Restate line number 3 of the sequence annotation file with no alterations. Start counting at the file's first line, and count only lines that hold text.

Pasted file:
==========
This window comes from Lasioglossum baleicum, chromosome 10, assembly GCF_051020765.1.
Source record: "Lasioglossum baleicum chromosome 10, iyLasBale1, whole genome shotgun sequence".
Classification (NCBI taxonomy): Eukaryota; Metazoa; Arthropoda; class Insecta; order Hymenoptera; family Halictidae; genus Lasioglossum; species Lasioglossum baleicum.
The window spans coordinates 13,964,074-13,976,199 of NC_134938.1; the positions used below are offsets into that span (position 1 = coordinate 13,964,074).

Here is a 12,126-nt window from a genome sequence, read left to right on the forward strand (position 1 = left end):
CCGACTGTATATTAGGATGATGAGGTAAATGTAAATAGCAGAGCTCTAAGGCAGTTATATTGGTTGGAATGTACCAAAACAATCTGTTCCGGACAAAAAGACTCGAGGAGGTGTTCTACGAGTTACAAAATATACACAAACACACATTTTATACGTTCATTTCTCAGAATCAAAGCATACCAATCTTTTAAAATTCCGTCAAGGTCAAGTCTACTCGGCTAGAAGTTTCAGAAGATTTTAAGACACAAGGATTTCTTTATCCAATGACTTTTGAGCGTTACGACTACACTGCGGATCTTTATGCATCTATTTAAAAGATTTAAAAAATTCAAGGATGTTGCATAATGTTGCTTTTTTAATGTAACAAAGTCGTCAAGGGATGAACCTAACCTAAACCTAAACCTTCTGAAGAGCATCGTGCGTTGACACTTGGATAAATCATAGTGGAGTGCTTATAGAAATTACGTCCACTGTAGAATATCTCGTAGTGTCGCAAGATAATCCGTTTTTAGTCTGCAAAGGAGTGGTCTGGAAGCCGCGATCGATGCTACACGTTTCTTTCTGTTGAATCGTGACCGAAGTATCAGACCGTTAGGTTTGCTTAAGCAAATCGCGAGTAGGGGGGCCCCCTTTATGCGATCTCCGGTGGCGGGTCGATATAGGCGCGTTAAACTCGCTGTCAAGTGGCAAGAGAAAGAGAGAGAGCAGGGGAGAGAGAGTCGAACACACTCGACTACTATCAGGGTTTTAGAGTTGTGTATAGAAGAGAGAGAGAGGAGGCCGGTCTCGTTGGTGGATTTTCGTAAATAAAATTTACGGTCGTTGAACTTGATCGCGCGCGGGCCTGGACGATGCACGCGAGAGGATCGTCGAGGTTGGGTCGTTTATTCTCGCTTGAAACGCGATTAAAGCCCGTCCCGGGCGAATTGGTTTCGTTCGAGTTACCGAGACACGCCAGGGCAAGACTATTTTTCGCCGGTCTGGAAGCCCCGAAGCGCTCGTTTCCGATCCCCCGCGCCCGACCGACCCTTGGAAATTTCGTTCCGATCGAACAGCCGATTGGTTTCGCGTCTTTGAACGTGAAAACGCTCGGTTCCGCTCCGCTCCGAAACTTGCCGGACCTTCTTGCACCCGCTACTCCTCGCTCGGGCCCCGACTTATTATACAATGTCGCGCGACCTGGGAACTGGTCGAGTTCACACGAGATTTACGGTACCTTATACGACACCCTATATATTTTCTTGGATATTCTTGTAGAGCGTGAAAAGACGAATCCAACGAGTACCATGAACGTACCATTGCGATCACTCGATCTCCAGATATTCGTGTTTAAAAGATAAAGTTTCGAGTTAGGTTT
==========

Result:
Classification (NCBI taxonomy): Eukaryota; Metazoa; Arthropoda; class Insecta; order Hymenoptera; family Halictidae; genus Lasioglossum; species Lasioglossum baleicum.